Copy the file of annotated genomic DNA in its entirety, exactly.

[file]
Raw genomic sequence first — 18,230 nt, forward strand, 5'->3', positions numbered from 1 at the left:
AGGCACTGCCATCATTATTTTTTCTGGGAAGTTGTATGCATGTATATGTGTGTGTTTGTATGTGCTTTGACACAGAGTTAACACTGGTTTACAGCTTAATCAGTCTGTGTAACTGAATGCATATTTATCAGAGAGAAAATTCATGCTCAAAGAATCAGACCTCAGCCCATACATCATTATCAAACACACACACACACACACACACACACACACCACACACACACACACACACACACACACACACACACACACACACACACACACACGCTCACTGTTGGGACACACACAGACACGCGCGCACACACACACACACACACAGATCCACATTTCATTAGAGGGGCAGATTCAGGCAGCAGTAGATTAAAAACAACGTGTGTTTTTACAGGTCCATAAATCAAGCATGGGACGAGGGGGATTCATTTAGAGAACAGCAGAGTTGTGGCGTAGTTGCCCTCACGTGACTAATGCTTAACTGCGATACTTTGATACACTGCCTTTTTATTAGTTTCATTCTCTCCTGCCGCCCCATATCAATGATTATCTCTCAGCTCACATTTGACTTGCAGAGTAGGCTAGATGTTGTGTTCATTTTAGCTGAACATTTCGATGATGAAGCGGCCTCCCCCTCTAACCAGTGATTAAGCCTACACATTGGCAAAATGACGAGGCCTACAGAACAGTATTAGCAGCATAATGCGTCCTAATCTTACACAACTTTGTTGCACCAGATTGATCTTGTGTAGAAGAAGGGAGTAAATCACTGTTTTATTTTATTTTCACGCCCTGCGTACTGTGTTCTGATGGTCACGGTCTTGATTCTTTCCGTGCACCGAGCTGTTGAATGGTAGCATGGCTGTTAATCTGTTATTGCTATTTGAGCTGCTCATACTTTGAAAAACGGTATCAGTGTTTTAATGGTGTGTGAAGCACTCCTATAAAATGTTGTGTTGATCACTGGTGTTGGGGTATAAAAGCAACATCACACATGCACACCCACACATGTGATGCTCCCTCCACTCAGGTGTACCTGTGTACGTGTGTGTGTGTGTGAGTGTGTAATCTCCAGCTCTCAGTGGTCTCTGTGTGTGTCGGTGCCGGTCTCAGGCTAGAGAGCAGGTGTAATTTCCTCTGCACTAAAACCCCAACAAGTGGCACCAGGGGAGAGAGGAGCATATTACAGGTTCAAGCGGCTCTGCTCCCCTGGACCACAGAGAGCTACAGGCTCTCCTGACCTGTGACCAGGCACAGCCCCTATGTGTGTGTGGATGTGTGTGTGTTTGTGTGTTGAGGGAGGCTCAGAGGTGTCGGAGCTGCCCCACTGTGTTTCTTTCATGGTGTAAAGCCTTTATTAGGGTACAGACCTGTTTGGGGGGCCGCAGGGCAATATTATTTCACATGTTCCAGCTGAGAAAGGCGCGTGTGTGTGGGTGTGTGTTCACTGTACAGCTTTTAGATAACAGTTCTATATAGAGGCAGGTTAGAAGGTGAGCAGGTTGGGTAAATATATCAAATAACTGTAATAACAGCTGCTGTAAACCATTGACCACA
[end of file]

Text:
Raw genomic sequence first — 18,230 nt, forward strand, 5'->3', positions numbered from 1 at the left:
AGGCACTGCCATCATTATTTTTTCTGGGAAGTTGTATGCATGTATATGTGTGTGTTTGTATGTGCTTTGACACAGAGTTAACACTGGTTTACAGCTTAATCAGTCTGTGTAACTGAATGCATATTTATCAGAGAGAAAATTCATGCTCAAAGAATCAGACCTCAGCCCATACATCATTATCAAACACACACACACACACACACACACACACACCACACACACACACACACACACACACACACACACACACACACACACACACACACGCTCACTGTTGGGACACACACAGACACGCGCGCACACACACACACACACACAGATCCACATTTCATTAGAGGGGCAGATTCAGGCAGCAGTAGATTAAAAACAACGTGTGTTTTTACAGGTCCATAAATCAAGCATGGGACGAGGGGGATTCATTTAGAGAACAGCAGAGTTGTGGCGTAGTTGCCCTCACGTGACTAATGCTTAACTGCGATACTTTGATACACTGCCTTTTTATTAGTTTCATTCTCTCCTGCCGCCCCATATCAATGATTATCTCTCAGCTCACATTTGACTTGCAGAGTAGGCTAGATGTTGTGTTCATTTTAGCTGAACATTTCGATGATGAAGCGGCCTCCCCCTCTAACCAGTGATTAAGCCTACACATTGGCAAAATGACGAGGCCTACAGAACAGTATTAGCAGCATAATGCGTCCTAATCTTACACAACTTTGTTGCACCAGATTGATCTTGTGTAGAAGAAGGGAGTAAATCACTGTTTTATTTTATTTTCACGCCCTGCGTACTGTGTTCTGATGGTCACGGTCTTGATTCTTTCCGTGCACCGAGCTGTTGAATGGTAGCATGGCTGTTAATCTGTTATTGCTATTTGAGCTGCTCATACTTTGAAAAACGGTATCAGTGTTTTAATGGTGTGTGAAGCACTCCTATAAAATGTTGTGTTGATCACTGGTGTTGGGGTATAAAAGCAACATCACACATGCACACCCACACATGTGATGCTCCCTCCACTCAGGTGTACCTGTGTACGTGTGTGTGTGTGTGAGTGTGTAATCTCCAGCTCTCAGTGGTCTCTGTGTGTGTCGGTGCCGGTCTCAGGCTAGAGAGCAGGTGTAATTTCCTCTGCACTAAAACCCCAACAAGTGGCACCAGGGGAGAGAGGAGCATATTACAGGTTCAAGCGGCTCTGCTCCCCTGGACCACAGAGAGCTACAGGCTCTCCTGACCTGTGACCAGGCACAGCCCCTATGTGTGTGTGGATGTGTGTGTGTTTGTGTGTTGAGGGAGGCTCAGAGGTGTCGGAGCTGCCCCACTGTGTTTCTTTCATGGTGTAAAGCCTTTATTAGGGTACAGACCTGTTTGGGGGGCCGCAGGGCAATATTATTTCACATGTTCCAGCTGAGAAAGGCGCGTGTGTGTGGGTGTGTGTTCACTGTACAGCTTTTAGATAACAGTTCTATATAGAGGCAGGTTAGAAGGTGAGCAGGTTGGGTAAATATATCAAATAACTGTAATAACAGCTGCTGTAAACCATTGACCACA